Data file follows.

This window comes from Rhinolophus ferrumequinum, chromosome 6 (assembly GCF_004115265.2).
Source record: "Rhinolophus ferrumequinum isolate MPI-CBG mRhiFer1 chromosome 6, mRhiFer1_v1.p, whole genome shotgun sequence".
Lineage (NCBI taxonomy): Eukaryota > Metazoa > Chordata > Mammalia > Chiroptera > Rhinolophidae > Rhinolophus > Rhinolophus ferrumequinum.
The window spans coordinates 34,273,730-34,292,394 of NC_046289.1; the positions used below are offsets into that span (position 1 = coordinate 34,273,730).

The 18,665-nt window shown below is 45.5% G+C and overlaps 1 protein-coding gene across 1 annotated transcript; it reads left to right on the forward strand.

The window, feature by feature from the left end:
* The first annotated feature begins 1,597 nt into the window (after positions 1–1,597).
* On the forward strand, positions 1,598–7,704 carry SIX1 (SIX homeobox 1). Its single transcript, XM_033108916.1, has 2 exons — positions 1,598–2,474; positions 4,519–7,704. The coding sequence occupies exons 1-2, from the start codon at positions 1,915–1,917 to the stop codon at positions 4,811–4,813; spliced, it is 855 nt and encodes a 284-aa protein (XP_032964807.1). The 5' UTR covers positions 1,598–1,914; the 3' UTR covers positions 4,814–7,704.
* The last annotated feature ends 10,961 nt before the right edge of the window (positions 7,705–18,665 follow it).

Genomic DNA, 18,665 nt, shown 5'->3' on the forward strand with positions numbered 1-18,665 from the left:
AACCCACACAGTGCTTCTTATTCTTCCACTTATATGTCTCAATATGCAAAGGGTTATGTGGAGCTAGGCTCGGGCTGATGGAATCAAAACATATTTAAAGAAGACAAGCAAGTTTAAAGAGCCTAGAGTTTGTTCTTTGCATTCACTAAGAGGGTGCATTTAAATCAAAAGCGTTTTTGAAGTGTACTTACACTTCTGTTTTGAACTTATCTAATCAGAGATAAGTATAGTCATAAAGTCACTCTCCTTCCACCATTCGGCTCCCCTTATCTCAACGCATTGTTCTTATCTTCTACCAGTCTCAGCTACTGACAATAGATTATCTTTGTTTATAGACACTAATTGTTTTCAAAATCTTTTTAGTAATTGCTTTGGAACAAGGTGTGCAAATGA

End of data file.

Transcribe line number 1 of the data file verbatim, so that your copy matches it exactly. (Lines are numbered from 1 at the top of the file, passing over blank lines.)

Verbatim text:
This window comes from Rhinolophus ferrumequinum, chromosome 6 (assembly GCF_004115265.2).